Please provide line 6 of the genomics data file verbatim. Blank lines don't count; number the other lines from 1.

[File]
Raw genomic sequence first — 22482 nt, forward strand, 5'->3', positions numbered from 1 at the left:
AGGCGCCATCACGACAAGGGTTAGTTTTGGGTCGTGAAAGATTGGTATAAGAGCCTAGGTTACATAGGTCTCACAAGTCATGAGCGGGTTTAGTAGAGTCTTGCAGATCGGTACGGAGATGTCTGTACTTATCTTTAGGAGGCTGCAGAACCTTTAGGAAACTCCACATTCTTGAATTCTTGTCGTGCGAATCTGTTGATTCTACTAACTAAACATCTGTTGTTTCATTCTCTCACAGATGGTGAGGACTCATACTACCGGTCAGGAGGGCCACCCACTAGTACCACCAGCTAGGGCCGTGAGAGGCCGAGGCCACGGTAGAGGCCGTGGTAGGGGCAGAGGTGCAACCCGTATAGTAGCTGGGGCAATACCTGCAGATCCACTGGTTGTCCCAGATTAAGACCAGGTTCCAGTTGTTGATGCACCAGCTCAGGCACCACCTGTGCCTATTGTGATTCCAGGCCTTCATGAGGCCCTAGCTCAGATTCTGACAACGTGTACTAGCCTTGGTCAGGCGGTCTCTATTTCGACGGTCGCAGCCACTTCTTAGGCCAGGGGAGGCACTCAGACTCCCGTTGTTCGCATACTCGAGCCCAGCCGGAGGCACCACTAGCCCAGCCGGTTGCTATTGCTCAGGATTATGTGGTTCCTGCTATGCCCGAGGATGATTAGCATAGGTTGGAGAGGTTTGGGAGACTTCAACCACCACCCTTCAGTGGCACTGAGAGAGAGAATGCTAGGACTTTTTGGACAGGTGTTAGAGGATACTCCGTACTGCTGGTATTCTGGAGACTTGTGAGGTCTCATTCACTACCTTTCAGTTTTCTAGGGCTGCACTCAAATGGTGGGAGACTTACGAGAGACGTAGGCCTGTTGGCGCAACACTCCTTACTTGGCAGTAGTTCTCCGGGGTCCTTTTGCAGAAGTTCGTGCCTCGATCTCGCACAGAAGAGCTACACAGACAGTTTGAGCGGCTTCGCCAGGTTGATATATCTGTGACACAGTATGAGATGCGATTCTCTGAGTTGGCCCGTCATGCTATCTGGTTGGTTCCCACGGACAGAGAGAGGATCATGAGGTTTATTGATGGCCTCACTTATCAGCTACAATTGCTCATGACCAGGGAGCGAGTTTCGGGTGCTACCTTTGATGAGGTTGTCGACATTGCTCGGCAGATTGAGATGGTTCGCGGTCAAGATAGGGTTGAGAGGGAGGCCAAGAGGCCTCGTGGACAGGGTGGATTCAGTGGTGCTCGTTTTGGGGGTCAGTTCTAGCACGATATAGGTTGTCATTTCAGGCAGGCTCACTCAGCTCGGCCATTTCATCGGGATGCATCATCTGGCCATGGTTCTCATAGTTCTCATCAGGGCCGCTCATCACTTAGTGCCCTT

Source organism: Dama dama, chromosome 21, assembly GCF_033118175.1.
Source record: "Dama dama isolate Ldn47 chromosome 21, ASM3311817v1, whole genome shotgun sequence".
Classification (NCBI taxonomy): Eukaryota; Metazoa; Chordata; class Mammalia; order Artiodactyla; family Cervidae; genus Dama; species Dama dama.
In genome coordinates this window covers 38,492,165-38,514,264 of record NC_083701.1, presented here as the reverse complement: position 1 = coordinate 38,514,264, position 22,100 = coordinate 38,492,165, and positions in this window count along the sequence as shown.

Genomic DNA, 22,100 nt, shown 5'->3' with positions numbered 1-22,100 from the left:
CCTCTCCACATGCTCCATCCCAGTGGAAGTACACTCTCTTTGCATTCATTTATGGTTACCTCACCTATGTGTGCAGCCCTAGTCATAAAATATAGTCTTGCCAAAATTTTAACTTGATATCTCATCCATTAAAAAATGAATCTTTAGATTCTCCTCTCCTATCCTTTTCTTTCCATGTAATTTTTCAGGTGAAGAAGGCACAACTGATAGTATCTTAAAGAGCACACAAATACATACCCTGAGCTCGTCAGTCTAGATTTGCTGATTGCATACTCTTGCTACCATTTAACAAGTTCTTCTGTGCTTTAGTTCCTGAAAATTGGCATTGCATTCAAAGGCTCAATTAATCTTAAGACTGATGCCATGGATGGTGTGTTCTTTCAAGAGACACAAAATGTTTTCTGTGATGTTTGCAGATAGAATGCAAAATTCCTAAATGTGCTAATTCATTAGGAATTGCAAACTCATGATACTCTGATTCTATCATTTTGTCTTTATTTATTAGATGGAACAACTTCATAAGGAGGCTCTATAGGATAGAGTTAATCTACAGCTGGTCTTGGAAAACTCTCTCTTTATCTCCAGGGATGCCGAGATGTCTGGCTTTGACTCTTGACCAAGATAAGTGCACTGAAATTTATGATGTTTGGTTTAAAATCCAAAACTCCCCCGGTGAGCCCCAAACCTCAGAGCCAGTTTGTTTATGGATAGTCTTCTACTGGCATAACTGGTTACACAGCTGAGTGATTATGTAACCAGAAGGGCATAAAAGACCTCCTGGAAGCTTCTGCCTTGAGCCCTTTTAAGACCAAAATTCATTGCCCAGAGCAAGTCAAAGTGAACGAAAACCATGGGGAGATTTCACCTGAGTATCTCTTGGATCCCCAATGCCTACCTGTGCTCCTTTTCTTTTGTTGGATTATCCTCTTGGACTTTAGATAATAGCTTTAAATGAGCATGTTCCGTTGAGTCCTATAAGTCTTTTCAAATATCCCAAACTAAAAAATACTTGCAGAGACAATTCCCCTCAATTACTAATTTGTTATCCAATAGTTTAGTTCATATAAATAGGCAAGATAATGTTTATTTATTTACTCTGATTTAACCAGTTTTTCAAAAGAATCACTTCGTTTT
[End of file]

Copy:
In genome coordinates this window covers 38,492,165-38,514,264 of record NC_083701.1, presented here as the reverse complement: position 1 = coordinate 38,514,264, position 22,100 = coordinate 38,492,165, and positions in this window count along the sequence as shown.